Student Loan Payments

Schedule an Extra Student Loan Payment on the Day the Interest Is Lowest

Understanding your loan’s interest cycle is one of the keys to ridding yourself of student loan debt. And an extra payment or two every now could help you lower your balance significantly—assuming your timing is right.

Because student loan interest is typically compounded daily, your balance grows throughout the month. But if you make an extra payment right after you pay off last month’s balance, more of your money will go toward paying down the principal balance than just your interest. Why is that? Because it hasn’t had time to accrue yet.

This will lower your balance overall, and your interest payments going forward. When’s the best time to do that? Well, the day after your last payment was due.

That is, quite obviously, not possible for most people to do all of the time, especially if you’re struggling to make your minimum payment as it is. However, if you get a lump sum, say, with your tax refund, are able to save up an extra payment over the course of a few months or recently got a raise, you can make some real progress toward paying down your principal balance.

You will want to check with your lender to ensure that extra payments are applied properly. Then, if you have the means, schedule an extra auto-payment for the day after your bill is due each month, even if it’s just for a few extra dollars. You can use this calculator to see how much an extra payment, even something as little as $20 or $50, can help reduce the amount of interest you’ll pay overall.

One key thing to check: that you aren’t just advancing next month’s payment. “Before you hit the ‘pay now’ button on your extra payment, you have to establish that it should be applied to your loan right away, rather than being treated as a payment for next month that you’re sending in early,” notes Forbes.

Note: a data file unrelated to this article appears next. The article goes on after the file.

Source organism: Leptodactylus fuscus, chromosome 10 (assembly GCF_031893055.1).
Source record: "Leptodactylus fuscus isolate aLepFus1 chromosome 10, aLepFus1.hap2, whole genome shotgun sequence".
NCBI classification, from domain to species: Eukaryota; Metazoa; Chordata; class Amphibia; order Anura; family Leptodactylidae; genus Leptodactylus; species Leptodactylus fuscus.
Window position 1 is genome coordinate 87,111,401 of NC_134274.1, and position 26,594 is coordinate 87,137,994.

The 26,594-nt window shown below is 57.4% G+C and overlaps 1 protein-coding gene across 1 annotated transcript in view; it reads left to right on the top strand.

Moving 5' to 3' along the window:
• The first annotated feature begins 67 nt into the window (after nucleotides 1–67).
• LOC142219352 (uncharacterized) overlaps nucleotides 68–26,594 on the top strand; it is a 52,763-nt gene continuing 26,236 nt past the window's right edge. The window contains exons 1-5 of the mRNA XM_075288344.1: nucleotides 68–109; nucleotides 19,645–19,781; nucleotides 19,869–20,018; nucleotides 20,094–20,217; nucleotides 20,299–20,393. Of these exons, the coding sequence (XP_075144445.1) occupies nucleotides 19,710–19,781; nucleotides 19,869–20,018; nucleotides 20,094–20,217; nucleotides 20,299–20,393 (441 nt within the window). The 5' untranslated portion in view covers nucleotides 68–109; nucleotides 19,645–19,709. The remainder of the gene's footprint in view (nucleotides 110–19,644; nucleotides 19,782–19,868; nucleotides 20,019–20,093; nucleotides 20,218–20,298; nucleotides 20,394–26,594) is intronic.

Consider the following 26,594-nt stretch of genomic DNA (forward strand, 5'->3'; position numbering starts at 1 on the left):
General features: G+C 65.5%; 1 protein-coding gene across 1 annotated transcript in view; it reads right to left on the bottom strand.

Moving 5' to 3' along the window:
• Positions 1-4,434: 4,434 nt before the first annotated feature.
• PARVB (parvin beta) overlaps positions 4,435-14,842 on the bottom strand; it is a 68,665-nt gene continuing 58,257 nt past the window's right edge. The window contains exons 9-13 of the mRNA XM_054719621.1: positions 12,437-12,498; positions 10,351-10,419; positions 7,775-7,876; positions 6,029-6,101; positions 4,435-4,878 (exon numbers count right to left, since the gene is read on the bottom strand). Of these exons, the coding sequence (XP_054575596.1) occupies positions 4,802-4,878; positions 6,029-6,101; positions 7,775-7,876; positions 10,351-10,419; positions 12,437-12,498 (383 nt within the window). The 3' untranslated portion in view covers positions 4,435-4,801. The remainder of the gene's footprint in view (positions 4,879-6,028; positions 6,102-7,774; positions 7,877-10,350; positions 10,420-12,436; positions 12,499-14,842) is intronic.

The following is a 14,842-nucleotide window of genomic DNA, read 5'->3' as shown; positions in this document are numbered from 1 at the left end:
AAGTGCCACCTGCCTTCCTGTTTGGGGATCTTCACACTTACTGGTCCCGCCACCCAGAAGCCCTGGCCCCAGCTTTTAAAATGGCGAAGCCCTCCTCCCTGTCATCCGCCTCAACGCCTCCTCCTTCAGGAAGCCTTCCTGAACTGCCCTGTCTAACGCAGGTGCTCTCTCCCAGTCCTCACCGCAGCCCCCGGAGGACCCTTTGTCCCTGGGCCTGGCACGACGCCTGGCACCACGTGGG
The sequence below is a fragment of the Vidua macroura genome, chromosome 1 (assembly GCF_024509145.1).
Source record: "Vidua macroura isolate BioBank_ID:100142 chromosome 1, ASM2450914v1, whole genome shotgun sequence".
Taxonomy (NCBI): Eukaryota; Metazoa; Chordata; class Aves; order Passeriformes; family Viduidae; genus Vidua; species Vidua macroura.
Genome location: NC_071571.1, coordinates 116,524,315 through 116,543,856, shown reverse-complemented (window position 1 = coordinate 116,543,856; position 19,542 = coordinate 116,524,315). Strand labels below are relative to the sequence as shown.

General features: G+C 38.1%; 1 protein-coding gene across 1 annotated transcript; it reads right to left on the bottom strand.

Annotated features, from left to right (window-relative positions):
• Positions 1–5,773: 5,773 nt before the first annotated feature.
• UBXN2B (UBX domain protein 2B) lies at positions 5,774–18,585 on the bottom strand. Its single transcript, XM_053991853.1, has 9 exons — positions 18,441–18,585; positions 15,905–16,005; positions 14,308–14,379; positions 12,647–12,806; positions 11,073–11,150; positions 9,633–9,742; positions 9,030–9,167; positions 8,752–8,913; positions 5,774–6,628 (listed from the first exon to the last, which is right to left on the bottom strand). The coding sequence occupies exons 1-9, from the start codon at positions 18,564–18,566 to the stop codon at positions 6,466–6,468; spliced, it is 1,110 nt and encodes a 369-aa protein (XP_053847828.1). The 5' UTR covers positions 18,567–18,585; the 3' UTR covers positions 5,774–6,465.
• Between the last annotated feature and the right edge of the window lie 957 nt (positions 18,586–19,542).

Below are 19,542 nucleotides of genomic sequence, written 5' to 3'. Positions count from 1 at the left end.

You want the extra to go toward the principal balance; that’s the whole point. You should be able to specify this through your lender’s online payment portal (for example, on Nelnet you’d select “Do Not Advance the Due Date”) but if not, call your lender and tell them how to apply it (and document the exchange and who you talked to).

Once you’ve made your extra payment, check your next statement to make sure it was applied correctly. That’s one less thing to worry about.

Mr. Edward Bishop III: As I readers follow each blog article look closely because they are designed to give you information on money, health, and your welfare. Our goal is to build a successful blogging campaign. We are using social media and our individual communication methods for that purpose also. Follow us on Ted-Ed TV Channel where we discuss issues of the week for our viewing audience, your comments and chat question are very much appreciated. Enjoy your articles!!

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